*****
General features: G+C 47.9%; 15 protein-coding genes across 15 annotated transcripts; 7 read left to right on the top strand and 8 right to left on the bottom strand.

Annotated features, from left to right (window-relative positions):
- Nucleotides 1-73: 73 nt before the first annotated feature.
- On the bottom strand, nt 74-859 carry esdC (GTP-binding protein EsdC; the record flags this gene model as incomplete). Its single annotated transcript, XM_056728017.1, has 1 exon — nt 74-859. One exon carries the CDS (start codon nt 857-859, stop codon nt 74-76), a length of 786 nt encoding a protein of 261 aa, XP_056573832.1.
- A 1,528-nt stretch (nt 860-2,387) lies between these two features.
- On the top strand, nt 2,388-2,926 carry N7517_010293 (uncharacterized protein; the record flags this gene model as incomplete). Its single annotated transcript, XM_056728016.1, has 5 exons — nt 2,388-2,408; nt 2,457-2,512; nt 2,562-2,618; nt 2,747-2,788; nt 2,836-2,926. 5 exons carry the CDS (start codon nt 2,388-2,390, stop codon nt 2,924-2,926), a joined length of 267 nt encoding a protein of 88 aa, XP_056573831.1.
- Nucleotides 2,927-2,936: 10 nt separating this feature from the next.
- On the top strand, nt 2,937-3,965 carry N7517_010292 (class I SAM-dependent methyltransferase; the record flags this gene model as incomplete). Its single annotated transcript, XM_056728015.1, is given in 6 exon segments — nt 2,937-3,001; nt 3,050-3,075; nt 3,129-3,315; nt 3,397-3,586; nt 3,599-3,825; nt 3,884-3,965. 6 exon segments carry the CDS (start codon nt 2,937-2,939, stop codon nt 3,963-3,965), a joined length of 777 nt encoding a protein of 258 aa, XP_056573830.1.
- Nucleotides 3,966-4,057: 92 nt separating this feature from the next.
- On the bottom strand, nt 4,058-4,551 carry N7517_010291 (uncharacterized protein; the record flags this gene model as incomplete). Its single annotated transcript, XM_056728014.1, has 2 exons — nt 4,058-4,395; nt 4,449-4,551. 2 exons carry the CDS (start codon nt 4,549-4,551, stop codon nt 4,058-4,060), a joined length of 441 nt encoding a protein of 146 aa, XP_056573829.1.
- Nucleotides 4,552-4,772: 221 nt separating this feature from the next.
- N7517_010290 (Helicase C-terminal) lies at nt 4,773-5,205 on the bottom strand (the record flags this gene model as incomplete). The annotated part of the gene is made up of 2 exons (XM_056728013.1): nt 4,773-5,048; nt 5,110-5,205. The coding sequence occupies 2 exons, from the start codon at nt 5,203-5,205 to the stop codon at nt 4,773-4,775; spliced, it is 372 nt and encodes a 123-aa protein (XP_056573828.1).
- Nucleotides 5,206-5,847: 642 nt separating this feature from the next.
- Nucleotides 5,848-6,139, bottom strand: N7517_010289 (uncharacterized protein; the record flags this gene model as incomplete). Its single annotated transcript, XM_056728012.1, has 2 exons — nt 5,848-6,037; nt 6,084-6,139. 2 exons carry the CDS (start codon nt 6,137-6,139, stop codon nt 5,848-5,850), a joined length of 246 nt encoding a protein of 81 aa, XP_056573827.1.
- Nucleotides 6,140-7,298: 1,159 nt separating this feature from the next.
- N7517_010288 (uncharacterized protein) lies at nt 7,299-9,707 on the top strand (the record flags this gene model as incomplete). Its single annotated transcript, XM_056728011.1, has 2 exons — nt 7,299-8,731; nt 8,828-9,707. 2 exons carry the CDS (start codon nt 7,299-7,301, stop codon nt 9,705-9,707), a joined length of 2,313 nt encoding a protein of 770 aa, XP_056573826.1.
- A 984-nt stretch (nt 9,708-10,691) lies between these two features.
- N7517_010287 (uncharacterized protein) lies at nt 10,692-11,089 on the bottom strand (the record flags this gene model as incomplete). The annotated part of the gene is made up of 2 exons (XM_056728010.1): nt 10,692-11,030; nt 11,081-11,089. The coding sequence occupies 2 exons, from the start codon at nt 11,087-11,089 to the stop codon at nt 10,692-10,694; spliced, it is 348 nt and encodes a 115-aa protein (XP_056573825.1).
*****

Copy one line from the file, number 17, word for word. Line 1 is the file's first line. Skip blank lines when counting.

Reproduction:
- A 984-nt stretch (nt 9,708-10,691) lies between these two features.